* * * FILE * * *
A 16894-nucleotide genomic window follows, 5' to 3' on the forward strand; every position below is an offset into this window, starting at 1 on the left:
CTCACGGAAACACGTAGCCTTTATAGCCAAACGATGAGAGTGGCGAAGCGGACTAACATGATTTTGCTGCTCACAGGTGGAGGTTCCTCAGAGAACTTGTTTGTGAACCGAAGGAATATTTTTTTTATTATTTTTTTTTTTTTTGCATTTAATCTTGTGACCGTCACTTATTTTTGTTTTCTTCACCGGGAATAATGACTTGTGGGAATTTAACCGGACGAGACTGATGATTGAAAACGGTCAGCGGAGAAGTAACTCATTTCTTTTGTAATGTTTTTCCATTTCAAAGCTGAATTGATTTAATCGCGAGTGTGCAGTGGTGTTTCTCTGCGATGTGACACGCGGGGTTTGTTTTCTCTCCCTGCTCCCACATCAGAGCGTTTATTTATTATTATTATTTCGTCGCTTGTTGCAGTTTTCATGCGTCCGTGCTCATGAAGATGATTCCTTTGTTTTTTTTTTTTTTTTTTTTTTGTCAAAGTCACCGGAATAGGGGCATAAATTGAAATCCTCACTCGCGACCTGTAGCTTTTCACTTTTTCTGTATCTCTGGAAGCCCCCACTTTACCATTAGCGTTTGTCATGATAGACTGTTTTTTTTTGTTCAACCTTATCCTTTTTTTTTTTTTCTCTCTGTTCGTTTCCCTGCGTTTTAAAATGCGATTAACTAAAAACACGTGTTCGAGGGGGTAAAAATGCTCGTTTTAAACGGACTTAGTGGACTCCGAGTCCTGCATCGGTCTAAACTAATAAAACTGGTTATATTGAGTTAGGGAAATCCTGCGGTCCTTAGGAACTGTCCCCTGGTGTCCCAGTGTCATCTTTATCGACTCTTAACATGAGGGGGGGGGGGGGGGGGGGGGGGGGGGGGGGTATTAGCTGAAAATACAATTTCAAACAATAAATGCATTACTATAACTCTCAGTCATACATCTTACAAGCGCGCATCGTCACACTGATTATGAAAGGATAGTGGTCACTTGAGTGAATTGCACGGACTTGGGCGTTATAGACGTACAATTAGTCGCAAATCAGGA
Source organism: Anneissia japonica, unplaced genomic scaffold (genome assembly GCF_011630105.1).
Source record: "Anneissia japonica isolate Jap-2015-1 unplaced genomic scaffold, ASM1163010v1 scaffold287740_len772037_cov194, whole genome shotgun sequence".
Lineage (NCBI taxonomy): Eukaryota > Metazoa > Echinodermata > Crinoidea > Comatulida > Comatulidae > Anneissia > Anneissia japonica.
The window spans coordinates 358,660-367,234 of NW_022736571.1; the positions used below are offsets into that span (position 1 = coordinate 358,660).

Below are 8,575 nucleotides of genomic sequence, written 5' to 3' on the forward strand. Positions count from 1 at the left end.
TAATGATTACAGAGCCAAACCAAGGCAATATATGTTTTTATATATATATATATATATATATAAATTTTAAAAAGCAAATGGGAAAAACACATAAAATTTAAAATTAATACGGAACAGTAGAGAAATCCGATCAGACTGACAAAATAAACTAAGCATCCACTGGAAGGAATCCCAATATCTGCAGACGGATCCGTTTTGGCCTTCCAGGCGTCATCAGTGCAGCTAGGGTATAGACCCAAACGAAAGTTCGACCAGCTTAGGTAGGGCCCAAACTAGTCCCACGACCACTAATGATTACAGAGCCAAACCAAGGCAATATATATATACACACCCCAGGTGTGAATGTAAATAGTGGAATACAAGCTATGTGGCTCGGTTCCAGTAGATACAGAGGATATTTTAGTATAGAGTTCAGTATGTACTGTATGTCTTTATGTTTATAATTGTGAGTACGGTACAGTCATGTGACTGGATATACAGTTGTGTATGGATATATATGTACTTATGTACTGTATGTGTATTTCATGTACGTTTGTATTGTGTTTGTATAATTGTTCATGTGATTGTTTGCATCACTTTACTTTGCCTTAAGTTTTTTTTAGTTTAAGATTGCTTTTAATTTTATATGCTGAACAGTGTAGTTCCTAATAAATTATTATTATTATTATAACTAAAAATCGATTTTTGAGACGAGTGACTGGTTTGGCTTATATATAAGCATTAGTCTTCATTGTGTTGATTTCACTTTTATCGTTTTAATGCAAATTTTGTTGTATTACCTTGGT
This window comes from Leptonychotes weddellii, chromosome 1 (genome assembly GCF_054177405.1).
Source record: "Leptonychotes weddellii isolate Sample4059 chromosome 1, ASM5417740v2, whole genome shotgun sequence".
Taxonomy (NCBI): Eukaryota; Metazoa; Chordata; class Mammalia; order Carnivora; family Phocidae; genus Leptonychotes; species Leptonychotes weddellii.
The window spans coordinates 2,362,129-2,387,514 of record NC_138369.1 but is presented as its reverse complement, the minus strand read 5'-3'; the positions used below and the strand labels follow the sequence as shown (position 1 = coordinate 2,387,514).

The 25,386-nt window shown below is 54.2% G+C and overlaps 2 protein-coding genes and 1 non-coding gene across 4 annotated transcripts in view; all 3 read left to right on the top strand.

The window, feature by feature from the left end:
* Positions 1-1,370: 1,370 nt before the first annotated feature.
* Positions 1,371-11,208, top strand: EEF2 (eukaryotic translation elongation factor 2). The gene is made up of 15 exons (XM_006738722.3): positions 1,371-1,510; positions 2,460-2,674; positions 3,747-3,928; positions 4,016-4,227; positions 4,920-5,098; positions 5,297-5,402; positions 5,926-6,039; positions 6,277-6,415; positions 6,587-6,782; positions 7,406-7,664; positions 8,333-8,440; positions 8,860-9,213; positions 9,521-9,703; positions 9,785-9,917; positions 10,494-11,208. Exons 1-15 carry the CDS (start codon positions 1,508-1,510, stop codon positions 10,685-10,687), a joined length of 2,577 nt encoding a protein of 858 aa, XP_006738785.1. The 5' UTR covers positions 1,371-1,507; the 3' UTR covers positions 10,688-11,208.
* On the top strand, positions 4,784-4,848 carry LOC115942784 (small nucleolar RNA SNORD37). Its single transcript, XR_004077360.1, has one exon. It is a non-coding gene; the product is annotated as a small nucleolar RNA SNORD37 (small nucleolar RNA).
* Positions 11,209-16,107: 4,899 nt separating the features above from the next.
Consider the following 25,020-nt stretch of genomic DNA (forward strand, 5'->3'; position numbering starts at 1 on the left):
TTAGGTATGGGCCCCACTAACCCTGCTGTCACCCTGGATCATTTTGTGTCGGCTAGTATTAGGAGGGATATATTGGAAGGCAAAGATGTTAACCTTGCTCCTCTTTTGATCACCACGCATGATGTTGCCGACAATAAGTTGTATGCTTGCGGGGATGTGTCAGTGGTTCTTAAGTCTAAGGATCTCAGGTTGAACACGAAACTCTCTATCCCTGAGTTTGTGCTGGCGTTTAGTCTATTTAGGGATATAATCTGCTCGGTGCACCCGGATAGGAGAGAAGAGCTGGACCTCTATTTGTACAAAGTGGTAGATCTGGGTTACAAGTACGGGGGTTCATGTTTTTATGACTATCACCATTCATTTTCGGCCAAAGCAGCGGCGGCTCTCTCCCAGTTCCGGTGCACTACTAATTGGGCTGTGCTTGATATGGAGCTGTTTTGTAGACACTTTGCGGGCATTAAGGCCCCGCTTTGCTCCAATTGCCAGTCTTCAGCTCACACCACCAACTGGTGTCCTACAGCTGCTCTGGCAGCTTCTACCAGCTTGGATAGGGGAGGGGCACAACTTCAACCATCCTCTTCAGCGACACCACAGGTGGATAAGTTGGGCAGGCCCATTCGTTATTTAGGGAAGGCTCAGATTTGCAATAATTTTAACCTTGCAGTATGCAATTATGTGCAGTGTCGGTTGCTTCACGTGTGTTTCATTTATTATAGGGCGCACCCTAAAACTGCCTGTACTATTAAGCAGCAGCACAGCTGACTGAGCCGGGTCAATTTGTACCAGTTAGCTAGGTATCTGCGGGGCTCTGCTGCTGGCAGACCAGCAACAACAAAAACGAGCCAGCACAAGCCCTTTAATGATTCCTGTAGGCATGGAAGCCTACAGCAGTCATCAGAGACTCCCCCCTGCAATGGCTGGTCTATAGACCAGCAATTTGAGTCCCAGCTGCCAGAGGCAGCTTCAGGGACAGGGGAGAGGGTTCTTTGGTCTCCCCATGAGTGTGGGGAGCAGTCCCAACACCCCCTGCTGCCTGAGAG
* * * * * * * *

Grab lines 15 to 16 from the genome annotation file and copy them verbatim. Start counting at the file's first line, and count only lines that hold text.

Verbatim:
* Positions 1-1,370: 1,370 nt before the first annotated feature.
* Positions 1,371-11,208, top strand: EEF2 (eukaryotic translation elongation factor 2). The gene is made up of 15 exons (XM_006738722.3): positions 1,371-1,510; positions 2,460-2,674; positions 3,747-3,928; positions 4,016-4,227; positions 4,920-5,098; positions 5,297-5,402; positions 5,926-6,039; positions 6,277-6,415; positions 6,587-6,782; positions 7,406-7,664; positions 8,333-8,440; positions 8,860-9,213; positions 9,521-9,703; positions 9,785-9,917; positions 10,494-11,208. Exons 1-15 carry the CDS (start codon positions 1,508-1,510, stop codon positions 10,685-10,687), a joined length of 2,577 nt encoding a protein of 858 aa, XP_006738785.1. The 5' UTR covers positions 1,371-1,507; the 3' UTR covers positions 10,688-11,208.